Actually, I'll be honest, I was probably more insightful in a haze of hayfever than I am usually. Like creative experimentation with illicit recreational drugs, maybe I should just consider surrounding myself with animals, rugs and newspapers in an effort to trigger further allergy inspired genius. On the other hand, I might not want to wish that self-induced nightmare on myself, and will quickly backtrack in, in writing no-less.
Anyway -- we are gathered here to discuss Catwoman, who remains the most prominent female influence in the macho-primo world of the Batman.
We started to talk a little bit about my feelings concerning Gotham, and the way it affects the people who are born and bred there. It's a quality that permeates through the architecture, to law enforcement, to criminal element.
There's a mysterious something that ties Gotham together with a stale sense of corruption, which is where I think Catwoman has a place in Batman's life.
Batman is a character who is obsessively driven to combat all he perceives as wrong in the world, by any means necessary. Batman is at his best when he's threatening and terrifying criminals with his own brutal form of non-lethal justice. In this respect he is almost the corrupted form of justice, representing vigilantism in it's angriest, most dangerous form.
Out of that you have the humanising elements in Batman/Bruce Wayne's life, which is where you find an indulgance and desire for someone like Catwoman.
It's written all over the pages of this very entry. I'm not going to suggest that Darwyn Cooke's script is specifically written for the period when Batman and Catwoman were sharing a bed, but there's a quality of acceptance in Batman who no longer sees Catwoman as an evil worthy of his unrelenting pursuit.
It's the corruption that lies within even the good of Gotham that allows him to recognise the internal purity of Selina Kyle, while be seduced with the confident, challenging sass that personifies her character. She's a little bit dangerous, and a little bit of a challenge, and I like to think that excites a mind like Batman.
There's a popular theory that if you fight something, you become it, and it's from that perspective that I think all of this originates. For Catwoman, her ties with the criminal underworld are perhaps justified under a similar pretense to Batman's intelligence methods. For Kyle, the rich are presumably the deserving of her crimes that keep her in the loop, which allows her the luxury of keeping a close watch on all things villainous. We saw this during the gathering of the Society, which ultimately led Hugo Strange to pit his pawns against her.
The Catwoman character is almost the kind of cliche female activists should hate. She's the kind of character who, when discussed, almost demands the use of the word "sassy", which in itself is potentially insulting in it's referencial connotation. It's the over-sexed pin-up who could be argued to think she's using sex as a weapon, but is really debasing herself to a level controlled by her peers.
Maybe there's a validity to that argument, and maybe it further plays into the theory that working so close to corruption makes you slightly blind to it's affections. Then again, maybe Selina Kyle really does represent the ultimate street-level female hero, liberated and confident in her own abilities.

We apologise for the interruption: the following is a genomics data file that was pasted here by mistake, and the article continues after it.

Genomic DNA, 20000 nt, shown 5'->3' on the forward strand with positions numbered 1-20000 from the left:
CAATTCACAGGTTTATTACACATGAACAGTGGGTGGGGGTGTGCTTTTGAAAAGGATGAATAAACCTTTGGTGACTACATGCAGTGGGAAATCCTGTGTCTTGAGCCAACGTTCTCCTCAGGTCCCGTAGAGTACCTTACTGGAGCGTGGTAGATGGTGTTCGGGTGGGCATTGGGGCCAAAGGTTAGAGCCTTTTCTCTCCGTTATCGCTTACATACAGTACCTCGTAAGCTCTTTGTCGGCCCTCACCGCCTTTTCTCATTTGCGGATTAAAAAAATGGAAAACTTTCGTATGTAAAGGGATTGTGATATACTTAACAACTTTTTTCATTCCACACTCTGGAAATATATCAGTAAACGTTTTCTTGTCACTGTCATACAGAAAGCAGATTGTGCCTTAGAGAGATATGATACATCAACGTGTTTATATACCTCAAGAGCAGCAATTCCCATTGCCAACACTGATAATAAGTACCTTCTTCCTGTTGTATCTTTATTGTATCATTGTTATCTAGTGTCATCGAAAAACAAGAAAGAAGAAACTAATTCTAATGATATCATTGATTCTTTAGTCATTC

Which begs the question of how her character may be changing.
Under the direction of Will Pfeifer, Seilna Kyle has not only continued to maintain relationships with a new supporting cast, but has also now given birth!
If Catwoman's greatest strength was self-deriving confidence, how then does this new weakness potentially affect her? Does this strengthen her distanced relationship with Batman, seeing him as a now required ally, or does she withdraw from a life that puts everyone near her in danger? More to the point, does this lead us down an inevitable path of a dead infant? We can only imagine some hesitance every time Catwoman goes for the fridge...
So, I mentioned Bahlactus yesterday...
Bahlactus, bloody Bahlactus. Oh, it seems our unique brand of fight-league statistics and ham-fisted critiques aren't hot enough for Mr. Purple Mini-Skirt's Friday Night dress code! Well, pardon me for not getting our required seventeen thousand words out of a single picture of Captain America kicking a mono on an army of Hydra goons atop a jet-powered Steranko-cycle!
Forgive me for thinking two years might have earnt me a little good will!
No, it's all in good fun! Although, if anyone wants to ring the bell, I'll gladly sew leather patches on the elbows of my leather catsuit so school can be back in.
Mmm, hammer-time! Speaking of which, the sucka punching begins soon.
Not quite as early as the Infinite Wars, but y'know... *wink*
EDIT (29th): My mistake! The good word is the Infinite Wars will spill over to the Night of Fights once again, starting next week. What's that sound? The bell ringing, my friend. Take a seat! "Bahlactus has spoken."
It would be remiss of me to not throw out a mention for the most fantastic Friday contribution from Bully [Time waits for no man...]. Super-cool, and ominously relevant as we brace ourselves for a month of DOOM!
Anyway, I'm shagged and still suffering the effects of allergies. I already have no recollection of what went on here today, and I don't know if I'll see you tomorrow, but there'll probably be some Street Fighting on the weekend.
The Fight: 6.5 The Issue: 7
[Solo was a breath of inspiration, leading incredibly well with the Tim Sale issue. This remains a sorely missed title from DC's line-up, with so many talents never having contributed. The return of MCP might fill the void to some extent, but I can't imagine anything topping such an exciting read.]